- Barnes & Noble on Wednesday said it was naming a special committee to review bids it received to buy the company.
- The announcement follows expressions of interest from multiple parties, including its chairman Leonard Riggio, it said in a statement.
- The company's board has appointed a special committee to oversee the process.
Barnes & Noble on Wednesday said it is naming a special committee to review bids for the company.
The news sent shares soaring. On Thursday, the stock was up nearly 24 percent before the market's open.
The retailer said in a statement it has received "expressions of interest" from "multiple parties," including its Chairman Leonard Riggio, who founded the company in 1965.
Riggio "has committed to support and vote his shares in favor of any transaction recommended by the special committee," Barnes & Noble said.
The bookseller's shares shares have fallen 18 percent since January, having struggled to adjust to the current retail environment. In July, it fired CEO Demos Parneros for violating company policies. A group of leaders including CFO Allen Lindstrom and Chief Merchandising Officer Tim Mantel have been leading the company in the interim.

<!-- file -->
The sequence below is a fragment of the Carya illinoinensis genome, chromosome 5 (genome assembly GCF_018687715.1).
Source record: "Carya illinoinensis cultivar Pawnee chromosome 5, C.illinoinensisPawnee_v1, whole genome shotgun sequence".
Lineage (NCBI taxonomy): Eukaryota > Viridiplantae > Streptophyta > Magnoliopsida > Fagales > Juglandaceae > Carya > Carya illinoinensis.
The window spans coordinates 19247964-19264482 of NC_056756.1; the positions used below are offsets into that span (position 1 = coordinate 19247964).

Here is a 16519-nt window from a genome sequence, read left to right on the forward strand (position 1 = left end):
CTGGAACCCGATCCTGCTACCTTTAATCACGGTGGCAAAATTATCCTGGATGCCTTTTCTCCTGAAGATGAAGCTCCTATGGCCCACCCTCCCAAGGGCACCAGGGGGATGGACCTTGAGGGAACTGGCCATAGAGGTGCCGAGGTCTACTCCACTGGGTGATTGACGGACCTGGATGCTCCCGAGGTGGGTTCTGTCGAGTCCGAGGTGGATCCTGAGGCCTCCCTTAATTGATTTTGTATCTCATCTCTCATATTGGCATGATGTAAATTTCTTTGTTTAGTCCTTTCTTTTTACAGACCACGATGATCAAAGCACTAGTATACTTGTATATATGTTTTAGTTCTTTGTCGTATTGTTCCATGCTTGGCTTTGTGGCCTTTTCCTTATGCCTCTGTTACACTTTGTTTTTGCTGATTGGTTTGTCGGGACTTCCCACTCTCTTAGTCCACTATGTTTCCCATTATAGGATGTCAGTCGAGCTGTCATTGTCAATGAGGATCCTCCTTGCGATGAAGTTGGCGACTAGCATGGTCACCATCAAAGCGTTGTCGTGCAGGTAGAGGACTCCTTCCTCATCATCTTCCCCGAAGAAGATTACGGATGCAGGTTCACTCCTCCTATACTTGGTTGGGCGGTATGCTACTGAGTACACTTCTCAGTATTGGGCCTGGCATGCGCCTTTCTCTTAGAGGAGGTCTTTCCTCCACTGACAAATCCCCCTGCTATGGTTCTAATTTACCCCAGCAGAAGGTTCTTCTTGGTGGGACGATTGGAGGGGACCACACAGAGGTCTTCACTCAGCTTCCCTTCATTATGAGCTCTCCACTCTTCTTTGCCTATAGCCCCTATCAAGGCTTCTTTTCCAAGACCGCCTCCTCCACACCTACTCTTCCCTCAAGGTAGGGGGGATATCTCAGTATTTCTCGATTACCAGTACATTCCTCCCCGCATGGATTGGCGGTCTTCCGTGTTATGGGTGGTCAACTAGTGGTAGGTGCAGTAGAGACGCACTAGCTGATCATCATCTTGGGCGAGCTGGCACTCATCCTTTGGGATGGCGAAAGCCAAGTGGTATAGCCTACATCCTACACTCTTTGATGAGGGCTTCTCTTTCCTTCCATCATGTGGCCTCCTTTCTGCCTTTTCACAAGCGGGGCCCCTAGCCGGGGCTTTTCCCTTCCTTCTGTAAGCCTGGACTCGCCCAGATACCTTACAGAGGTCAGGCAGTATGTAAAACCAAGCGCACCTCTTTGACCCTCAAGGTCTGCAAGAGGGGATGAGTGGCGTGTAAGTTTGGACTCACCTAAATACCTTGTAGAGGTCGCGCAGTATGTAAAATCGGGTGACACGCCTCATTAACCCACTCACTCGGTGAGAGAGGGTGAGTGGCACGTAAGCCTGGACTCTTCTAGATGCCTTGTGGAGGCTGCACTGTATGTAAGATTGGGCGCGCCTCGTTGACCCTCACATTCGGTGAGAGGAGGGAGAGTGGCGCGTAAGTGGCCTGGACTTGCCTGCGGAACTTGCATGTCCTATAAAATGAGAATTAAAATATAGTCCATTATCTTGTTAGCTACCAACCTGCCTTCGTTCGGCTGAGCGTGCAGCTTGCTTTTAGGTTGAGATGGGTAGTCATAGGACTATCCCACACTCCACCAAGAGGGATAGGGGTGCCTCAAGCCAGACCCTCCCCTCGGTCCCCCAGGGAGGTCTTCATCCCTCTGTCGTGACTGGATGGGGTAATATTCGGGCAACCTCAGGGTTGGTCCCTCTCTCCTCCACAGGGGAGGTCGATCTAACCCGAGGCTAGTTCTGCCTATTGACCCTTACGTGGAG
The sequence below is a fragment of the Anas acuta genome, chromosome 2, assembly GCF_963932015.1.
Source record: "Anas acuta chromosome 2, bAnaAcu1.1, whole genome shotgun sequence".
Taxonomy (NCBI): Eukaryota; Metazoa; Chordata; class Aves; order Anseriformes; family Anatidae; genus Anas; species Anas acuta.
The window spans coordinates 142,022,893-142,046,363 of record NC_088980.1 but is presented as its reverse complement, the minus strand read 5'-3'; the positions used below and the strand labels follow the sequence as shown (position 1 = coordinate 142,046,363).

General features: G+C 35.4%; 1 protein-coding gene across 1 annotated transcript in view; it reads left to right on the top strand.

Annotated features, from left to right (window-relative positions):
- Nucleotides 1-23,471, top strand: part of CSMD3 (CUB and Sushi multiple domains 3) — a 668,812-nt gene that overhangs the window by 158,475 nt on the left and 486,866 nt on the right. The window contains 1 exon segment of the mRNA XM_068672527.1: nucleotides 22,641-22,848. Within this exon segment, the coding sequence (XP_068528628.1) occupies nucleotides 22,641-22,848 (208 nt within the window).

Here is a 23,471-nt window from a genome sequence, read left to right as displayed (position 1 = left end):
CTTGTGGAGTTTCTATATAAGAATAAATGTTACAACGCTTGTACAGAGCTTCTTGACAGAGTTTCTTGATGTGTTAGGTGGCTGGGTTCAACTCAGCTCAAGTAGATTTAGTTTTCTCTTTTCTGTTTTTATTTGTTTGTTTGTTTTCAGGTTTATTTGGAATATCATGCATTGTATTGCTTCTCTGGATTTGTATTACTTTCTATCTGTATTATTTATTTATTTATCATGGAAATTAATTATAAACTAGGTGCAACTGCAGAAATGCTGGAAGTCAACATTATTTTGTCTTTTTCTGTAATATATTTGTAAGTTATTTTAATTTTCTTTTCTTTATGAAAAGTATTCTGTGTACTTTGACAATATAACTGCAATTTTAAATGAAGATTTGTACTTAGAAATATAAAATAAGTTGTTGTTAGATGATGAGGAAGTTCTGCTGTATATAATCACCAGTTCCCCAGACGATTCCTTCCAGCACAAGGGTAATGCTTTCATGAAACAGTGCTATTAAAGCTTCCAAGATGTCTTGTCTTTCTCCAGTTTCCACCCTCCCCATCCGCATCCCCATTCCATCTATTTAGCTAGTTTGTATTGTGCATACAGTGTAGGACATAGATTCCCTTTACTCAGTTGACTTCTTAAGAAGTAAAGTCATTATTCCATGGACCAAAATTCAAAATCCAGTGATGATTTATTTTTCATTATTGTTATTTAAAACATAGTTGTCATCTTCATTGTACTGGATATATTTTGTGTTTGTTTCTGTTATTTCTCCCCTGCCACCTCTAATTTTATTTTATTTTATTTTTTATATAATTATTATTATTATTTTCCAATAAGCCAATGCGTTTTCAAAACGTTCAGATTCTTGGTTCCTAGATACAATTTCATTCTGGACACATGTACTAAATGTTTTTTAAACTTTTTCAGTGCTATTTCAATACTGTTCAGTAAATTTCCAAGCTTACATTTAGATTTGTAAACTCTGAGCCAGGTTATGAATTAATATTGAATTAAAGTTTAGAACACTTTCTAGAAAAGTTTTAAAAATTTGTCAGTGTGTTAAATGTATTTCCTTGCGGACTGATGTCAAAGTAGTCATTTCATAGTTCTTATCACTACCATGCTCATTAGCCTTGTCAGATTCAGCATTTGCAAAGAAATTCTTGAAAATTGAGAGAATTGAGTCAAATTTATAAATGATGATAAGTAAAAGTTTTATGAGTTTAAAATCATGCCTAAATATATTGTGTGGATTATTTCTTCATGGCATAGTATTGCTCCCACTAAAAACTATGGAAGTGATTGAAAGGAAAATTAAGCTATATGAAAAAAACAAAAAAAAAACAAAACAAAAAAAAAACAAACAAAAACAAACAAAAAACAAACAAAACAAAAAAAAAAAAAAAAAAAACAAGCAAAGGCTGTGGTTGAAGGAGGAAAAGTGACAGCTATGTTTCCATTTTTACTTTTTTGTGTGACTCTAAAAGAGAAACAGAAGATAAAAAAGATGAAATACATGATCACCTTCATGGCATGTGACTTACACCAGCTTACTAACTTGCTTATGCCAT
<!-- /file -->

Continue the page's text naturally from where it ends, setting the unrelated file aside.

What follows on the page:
Today, Barnes & Noble faces heightened competition from the likes of Amazon Books and other retailers moving their book assortments online. Heading into the key holiday season, the company is struggling to grow sales against a backdrop of strong consumer confidence in the U.S. that's boosted many retailers of late.
In the fiscal first quarter ended July 28, Barnes & Noble said total revenue declined 6.9 percent, while sales at those stores open for at least 12 months fell 6.1 percent from a year ago. Its same-store sales have fallen for 20 of the past 23 quarters.
Part of the bookseller's turnaround plan has included closing some of its more than 600 stores across the U.S. and relocating to smaller spaces that receive a fresh and modern look. The company has said the new "prototype" stores encourage shoppers to buy books online or from a tablet.
Wednesday's news comes a year after Barnes & Noble rejected a deal proposed by activist investor Sandell Asset Management, which had proposed taking it private. It was hindered, in part, by Riggio's refusal to roll his shares into such a transaction.
Riggio still owns 19 percent of Barnes & Noble, according to Factset.
The retailer also said it has adopted a short-term "poison pill plan" after noticing "rapid material accumulations of its stock." The plan, which expires Oct. 2 2019, gives Barnes & Noble shareholders preferred shares at a 50 percent discount, should a person or group acquire 20 percent or more of Barnes & Noble, by buying up stock or through a tender offer.
The board is being advised by investment bank Guggenheim Securities and law firm Paul, Weiss, Rifkind, Wharton & Garrison.
The retailer will disclose advisors to the special committee "at a later date," it said.
Barnes & Noble has a market cap today of roughly $398.7 million.